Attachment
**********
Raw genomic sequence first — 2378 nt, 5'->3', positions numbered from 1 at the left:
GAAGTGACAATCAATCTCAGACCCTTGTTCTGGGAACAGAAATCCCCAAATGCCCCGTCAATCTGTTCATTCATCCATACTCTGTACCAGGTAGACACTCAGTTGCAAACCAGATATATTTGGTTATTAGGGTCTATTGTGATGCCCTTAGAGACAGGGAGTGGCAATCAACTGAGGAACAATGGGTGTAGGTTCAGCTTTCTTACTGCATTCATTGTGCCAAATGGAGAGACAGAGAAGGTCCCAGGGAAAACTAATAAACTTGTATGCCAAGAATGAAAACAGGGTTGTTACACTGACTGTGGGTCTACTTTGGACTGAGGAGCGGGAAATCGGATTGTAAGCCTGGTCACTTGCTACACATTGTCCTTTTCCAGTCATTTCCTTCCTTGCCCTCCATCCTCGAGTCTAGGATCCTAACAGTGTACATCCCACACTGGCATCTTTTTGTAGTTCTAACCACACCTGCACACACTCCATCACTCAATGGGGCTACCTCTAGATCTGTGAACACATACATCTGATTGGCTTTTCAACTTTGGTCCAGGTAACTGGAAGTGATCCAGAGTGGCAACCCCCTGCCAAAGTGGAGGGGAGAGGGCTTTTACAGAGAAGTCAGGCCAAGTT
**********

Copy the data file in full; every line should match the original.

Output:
Raw genomic sequence first — 2378 nt, 5'->3', positions numbered from 1 at the left:
GAAGTGACAATCAATCTCAGACCCTTGTTCTGGGAACAGAAATCCCCAAATGCCCCGTCAATCTGTTCATTCATCCATACTCTGTACCAGGTAGACACTCAGTTGCAAACCAGATATATTTGGTTATTAGGGTCTATTGTGATGCCCTTAGAGACAGGGAGTGGCAATCAACTGAGGAACAATGGGTGTAGGTTCAGCTTTCTTACTGCATTCATTGTGCCAAATGGAGAGACAGAGAAGGTCCCAGGGAAAACTAATAAACTTGTATGCCAAGAATGAAAACAGGGTTGTTACACTGACTGTGGGTCTACTTTGGACTGAGGAGCGGGAAATCGGATTGTAAGCCTGGTCACTTGCTACACATTGTCCTTTTCCAGTCATTTCCTTCCTTGCCCTCCATCCTCGAGTCTAGGATCCTAACAGTGTACATCCCACACTGGCATCTTTTTGTAGTTCTAACCACACCTGCACACACTCCATCACTCAATGGGGCTACCTCTAGATCTGTGAACACATACATCTGATTGGCTTTTCAACTTTGGTCCAGGTAACTGGAAGTGATCCAGAGTGGCAACCCCCTGCCAAAGTGGAGGGGAGAGGGCTTTTACAGAGAAGTCAGGCCAAGTT